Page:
The authors wrote about a 22-year-old man, newly diagnosed with HIV, who became short of breath and feverish (103 [degree] F) within 12 hours of drinking kombucha tea. He subsequently became "combative and confused," and required both sedation and intubation for his breathing. The man also had a high lactic acid level. The authors conclude:
According to an e-mail from Dr. SungHee Kole, the patient did not mix up a brew of bacteria and yeast to create his kombucha but bought it from a local health-food store. I called the store in question, and they confirmed that they sell a full line of kombucha products. I have not yet been able to confirm the exact brand that this young man actually consumed. But the occurrence of serious symptoms in these three patients should give everyone pause.
Alleged Health Benefits?
But what about the many alleged health benefits of kombucha? They are not scientifically proven. There is, for example, an article from India stating that kombucha "has potent antioxidant and immunomodulatory properties" (Dipti 2003) and protects the liver against toxicity (Murugesan 2009). But I am unaware of any credible data linking kombucha consumption to the prevention of either recurrences or metastases. PubMed yields just two articles on the topic of kombucha and cancer, both of them negative. This is a poor basis on which to make important health decisions.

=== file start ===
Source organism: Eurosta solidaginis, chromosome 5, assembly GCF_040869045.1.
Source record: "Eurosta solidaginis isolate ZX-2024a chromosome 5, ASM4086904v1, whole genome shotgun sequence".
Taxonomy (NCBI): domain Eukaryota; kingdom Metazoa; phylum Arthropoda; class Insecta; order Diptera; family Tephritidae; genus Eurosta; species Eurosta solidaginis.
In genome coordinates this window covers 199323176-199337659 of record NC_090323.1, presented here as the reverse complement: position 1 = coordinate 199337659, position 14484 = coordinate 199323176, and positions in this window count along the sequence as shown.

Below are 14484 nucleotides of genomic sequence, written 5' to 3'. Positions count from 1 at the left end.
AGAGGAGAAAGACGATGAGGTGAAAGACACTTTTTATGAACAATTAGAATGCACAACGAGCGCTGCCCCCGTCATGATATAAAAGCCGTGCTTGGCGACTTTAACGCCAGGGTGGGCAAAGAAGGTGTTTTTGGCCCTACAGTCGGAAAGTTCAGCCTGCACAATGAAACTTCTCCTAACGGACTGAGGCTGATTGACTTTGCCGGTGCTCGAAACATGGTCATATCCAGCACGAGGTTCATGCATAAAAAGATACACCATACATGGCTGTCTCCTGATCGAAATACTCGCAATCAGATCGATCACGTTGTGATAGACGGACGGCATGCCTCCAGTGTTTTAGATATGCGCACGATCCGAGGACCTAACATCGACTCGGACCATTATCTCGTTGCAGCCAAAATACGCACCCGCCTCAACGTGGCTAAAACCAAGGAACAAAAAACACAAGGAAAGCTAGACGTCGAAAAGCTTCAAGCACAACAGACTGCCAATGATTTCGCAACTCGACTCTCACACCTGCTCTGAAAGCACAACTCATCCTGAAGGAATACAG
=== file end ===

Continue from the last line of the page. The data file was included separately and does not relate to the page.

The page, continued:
Reluctantly, therefore, I have stopped drinking kombucha tea and will seek other, less problematic elixirs. For now, I am back to drinking Chinese tea (Camella sinensis). There is about 100 times as much research on tea, especially green tea, as there is on kombucha. In addition, the cost of Chinese tea is about 4 cents per teapot compared to the $4 or so that I forked over for each bottle of kombucha.
Will Red Wine Replace Aromatase Inhibitors?
ITHACA, NY--Most of my research involves long hours on the computer or in the medical library. So it was a pleasure this summer for me to do some fieldwork in New York's Finger Lakes region. I made my annual tour of wine country, visiting some of New York State's most innovative wineries--purely for research purposes, of course. My special interest was in assessing the progress in organic wine cultivation, especially of those containing a natural compound called resveratrol. Some of the Finger Lakes wines have been found, in a Cornell University study, to have the highest resveratrol content in the world.
Resveratrol is found in the skin of grapes and in various red wines. It may be that its presence, even in minute quantities, can help explain the "French paradox," the fact that the French people have a diet much higher in saturated fats than most Americans (four times as much butter, for instance) but also less heart disease. Some scientists attribute this paradox to the resveratrol that the French imbibe with their vin ordinaire.